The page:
The US auto market has been booming, and 2016 is no exception.
We could see carmakers match or beat last year’s record of 17.5 million new cars and trucks sold.
Booming sales means booming auto loans, and the steady uptrend, including in so-called “subprime” lending, has been a reliable source of worry.
We’ve covered this often at Business Insider, and our conclusion, based on our own analysis and interviews with experts, is that the auto-loan business isn’t in a bubble. There’s no resulting economic meltdown on the horizon. The securitization of auto loans is nothing like what happened with mortgages before the financial crisis.
That doesn’t excuse us from keeping an eye on the market, however. And when consumer auto site Edmunds.com recently dispatched some research on an important aspect of the auto market — we found the findings slightly worrisome. Here’ Edmunds (emphasis ours):
“A rising number of car shoppers have negative equity on their trade-ins when they’re purchasing their next vehicle.
n estimated 32% of all trade-ins toward the purchase of a new car through the first three quarters of 2016 were underwater. This is the highest rate on record, and it’s up from 30 per cent of all trade-ins toward new car purchases from January to September last year. These ‘upside down’ shoppers had an average of $4,832 of negative equity at the time of trade-in, also a record.”
Five grand is a lot of underwater to be dealing with.
It doesn’t prevent you from buying a new car. But it does mean that when you obtain new loan, you either need to cover the underwater difference on your trade-in — or roll the difference into your new loan. This gets you into a unendingly bad position with your loan, unless you refinance at some point or hold onto the vehicle for longer.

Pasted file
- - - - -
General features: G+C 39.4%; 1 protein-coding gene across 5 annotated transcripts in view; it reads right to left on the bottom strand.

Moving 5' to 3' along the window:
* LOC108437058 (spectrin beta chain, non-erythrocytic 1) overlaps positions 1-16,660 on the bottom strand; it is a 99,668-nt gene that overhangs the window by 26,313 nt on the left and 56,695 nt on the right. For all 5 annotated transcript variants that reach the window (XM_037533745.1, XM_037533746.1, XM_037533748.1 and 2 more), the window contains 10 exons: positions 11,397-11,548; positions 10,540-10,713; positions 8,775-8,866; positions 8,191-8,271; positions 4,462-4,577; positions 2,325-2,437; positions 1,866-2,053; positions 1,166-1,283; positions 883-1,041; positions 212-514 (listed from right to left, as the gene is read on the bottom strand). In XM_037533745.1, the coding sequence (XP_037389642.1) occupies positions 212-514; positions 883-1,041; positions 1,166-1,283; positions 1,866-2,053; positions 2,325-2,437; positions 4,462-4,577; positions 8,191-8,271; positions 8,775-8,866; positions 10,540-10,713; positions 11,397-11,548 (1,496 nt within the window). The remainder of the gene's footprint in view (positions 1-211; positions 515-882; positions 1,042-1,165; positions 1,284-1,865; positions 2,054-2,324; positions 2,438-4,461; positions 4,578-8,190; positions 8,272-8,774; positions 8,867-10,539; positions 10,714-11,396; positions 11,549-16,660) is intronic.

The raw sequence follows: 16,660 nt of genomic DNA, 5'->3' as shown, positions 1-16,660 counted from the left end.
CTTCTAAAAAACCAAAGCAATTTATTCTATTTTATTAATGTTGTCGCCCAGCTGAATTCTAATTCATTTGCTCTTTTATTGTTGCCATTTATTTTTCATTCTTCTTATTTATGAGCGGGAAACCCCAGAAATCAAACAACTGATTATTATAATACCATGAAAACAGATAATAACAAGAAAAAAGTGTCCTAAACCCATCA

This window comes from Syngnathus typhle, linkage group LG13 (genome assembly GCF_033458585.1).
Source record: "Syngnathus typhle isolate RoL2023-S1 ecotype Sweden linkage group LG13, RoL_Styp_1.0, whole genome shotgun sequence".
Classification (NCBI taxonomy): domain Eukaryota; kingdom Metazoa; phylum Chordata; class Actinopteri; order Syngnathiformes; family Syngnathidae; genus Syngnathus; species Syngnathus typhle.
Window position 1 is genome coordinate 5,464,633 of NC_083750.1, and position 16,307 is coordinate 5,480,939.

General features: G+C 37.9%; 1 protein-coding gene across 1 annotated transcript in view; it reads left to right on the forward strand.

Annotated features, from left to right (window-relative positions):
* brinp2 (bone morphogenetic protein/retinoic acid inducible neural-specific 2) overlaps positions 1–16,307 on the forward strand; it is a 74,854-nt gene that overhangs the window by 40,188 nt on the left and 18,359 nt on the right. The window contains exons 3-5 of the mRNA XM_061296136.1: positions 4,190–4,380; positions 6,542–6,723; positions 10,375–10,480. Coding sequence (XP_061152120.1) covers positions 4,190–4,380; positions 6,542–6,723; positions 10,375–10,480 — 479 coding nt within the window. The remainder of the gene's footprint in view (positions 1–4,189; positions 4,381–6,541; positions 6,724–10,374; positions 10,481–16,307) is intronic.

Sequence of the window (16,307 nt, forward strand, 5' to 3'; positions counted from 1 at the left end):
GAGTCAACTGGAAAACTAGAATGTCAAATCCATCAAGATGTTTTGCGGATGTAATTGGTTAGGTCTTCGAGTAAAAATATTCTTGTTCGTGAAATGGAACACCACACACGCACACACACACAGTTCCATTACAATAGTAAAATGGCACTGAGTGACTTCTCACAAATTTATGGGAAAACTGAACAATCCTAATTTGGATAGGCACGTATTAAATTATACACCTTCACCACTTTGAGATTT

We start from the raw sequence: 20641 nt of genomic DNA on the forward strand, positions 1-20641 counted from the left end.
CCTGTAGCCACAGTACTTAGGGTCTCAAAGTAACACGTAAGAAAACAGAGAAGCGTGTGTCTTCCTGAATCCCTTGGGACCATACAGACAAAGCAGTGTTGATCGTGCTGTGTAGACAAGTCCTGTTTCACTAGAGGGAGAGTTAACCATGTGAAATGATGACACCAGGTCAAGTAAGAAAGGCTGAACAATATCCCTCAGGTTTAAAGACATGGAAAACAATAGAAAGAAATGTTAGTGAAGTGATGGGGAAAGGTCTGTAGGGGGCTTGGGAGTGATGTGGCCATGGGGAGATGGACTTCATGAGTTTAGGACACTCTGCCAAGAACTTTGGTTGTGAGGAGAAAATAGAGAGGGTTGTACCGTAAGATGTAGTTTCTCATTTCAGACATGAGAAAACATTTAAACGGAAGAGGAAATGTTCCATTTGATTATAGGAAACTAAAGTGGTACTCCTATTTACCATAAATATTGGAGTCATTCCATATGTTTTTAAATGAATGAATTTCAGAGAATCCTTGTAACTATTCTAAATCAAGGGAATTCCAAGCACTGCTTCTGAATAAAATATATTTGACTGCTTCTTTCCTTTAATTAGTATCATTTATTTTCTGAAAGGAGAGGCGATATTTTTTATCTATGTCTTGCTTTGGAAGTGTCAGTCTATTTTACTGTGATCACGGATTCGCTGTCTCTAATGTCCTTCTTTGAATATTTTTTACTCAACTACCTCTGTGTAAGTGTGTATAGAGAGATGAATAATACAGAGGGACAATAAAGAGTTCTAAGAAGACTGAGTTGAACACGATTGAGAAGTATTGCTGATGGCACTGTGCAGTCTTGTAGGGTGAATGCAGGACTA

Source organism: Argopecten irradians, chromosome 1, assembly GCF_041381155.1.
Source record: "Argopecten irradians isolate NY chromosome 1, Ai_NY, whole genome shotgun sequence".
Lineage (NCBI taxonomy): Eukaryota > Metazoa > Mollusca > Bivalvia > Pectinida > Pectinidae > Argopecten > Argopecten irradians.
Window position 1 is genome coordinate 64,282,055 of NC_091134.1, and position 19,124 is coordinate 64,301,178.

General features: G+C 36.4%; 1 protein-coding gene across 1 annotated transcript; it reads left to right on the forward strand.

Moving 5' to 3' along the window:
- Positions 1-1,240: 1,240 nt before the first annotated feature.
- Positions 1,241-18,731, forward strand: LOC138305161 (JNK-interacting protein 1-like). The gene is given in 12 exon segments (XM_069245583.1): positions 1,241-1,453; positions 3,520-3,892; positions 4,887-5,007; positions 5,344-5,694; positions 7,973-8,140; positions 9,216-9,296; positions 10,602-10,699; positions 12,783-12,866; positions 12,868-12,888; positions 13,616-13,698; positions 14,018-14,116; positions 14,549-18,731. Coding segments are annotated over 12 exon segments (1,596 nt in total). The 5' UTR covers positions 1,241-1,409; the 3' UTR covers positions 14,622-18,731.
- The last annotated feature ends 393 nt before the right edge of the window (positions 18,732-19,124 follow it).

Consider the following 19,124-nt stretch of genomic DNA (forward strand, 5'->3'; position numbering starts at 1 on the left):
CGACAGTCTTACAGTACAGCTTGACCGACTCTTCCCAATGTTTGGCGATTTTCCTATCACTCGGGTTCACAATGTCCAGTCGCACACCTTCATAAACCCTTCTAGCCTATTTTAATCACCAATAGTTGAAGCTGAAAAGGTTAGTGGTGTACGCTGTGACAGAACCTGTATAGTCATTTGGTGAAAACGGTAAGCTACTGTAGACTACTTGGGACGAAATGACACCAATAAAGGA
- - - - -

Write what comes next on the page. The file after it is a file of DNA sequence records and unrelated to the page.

According to Edmunds analysts, this isn’t exactly rational behaviour on the part of consumers. It’s really more of a holdover from the days when owning was always considered the way to go.
But the way loans are now being structured — with payments stretched out well beyond the traditional 60 months in order to bring the payments down — consumers are being taken out of the once-popular trade-in cycle (when you own the new car for two or three years, then trade it in.)
With these loans making up a bigger part of the market, the underwater issue is set to be a long-term problem.
Go with a lease
The solution for today’s borrowers is to consider leasing, Edmunds argues.
“To give an idea of how much these short-term shoppers can potentially save by switching to leasing, Edmunds found that the difference between the average monthly payment on a new car purchase ($505) was $77 more than the average monthly lease payment ($428) in the third quarter,” the website’s analysts said.
Mind you, the US auto market isn’t on the verge of a wave of defaults.
But when consumers start ot really act financially out of their best interest, our reasons to worry about the overall market increase.
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